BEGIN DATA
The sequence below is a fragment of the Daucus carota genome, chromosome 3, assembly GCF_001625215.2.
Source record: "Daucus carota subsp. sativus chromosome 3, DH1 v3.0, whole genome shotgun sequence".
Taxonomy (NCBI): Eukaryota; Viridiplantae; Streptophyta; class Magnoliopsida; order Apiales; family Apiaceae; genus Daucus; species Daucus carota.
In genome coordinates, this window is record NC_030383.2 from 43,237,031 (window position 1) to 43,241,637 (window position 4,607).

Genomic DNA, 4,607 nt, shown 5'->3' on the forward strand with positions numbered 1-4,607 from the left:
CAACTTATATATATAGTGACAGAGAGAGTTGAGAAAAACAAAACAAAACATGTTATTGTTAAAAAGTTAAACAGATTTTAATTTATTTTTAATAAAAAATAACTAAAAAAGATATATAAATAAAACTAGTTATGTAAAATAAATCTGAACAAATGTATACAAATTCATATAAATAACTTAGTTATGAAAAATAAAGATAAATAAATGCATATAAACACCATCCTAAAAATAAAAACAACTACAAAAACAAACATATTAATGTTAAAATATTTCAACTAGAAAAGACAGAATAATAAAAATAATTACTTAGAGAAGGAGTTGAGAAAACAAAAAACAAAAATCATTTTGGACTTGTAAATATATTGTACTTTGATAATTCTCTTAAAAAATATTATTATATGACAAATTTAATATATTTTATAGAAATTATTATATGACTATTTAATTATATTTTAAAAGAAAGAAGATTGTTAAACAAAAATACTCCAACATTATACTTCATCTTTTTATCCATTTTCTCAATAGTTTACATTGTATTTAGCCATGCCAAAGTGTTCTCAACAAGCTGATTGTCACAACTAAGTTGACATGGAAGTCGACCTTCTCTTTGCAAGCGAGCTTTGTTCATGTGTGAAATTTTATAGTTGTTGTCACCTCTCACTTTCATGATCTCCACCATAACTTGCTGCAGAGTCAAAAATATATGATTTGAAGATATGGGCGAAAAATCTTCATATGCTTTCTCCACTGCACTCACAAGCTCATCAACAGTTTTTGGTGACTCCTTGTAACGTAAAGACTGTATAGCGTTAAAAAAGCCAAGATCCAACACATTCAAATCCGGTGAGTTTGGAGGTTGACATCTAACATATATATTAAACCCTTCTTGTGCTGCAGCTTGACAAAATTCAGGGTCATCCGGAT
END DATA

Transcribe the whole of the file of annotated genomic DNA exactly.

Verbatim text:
The sequence below is a fragment of the Daucus carota genome, chromosome 3, assembly GCF_001625215.2.
Source record: "Daucus carota subsp. sativus chromosome 3, DH1 v3.0, whole genome shotgun sequence".
Taxonomy (NCBI): Eukaryota; Viridiplantae; Streptophyta; class Magnoliopsida; order Apiales; family Apiaceae; genus Daucus; species Daucus carota.
In genome coordinates, this window is record NC_030383.2 from 43,237,031 (window position 1) to 43,241,637 (window position 4,607).

Genomic DNA, 4,607 nt, shown 5'->3' on the forward strand with positions numbered 1-4,607 from the left:
CAACTTATATATATAGTGACAGAGAGAGTTGAGAAAAACAAAACAAAACATGTTATTGTTAAAAAGTTAAACAGATTTTAATTTATTTTTAATAAAAAATAACTAAAAAAGATATATAAATAAAACTAGTTATGTAAAATAAATCTGAACAAATGTATACAAATTCATATAAATAACTTAGTTATGAAAAATAAAGATAAATAAATGCATATAAACACCATCCTAAAAATAAAAACAACTACAAAAACAAACATATTAATGTTAAAATATTTCAACTAGAAAAGACAGAATAATAAAAATAATTACTTAGAGAAGGAGTTGAGAAAACAAAAAACAAAAATCATTTTGGACTTGTAAATATATTGTACTTTGATAATTCTCTTAAAAAATATTATTATATGACAAATTTAATATATTTTATAGAAATTATTATATGACTATTTAATTATATTTTAAAAGAAAGAAGATTGTTAAACAAAAATACTCCAACATTATACTTCATCTTTTTATCCATTTTCTCAATAGTTTACATTGTATTTAGCCATGCCAAAGTGTTCTCAACAAGCTGATTGTCACAACTAAGTTGACATGGAAGTCGACCTTCTCTTTGCAAGCGAGCTTTGTTCATGTGTGAAATTTTATAGTTGTTGTCACCTCTCACTTTCATGATCTCCACCATAACTTGCTGCAGAGTCAAAAATATATGATTTGAAGATATGGGCGAAAAATCTTCATATGCTTTCTCCACTGCACTCACAAGCTCATCAACAGTTTTTGGTGACTCCTTGTAACGTAAAGACTGTATAGCGTTAAAAAAGCCAAGATCCAACACATTCAAATCCGGTGAGTTTGGAGGTTGACATCTAACATATATATTAAACCCTTCTTGTGCTGCAGCTTGACAAAATTCAGGGTCATCCGGAT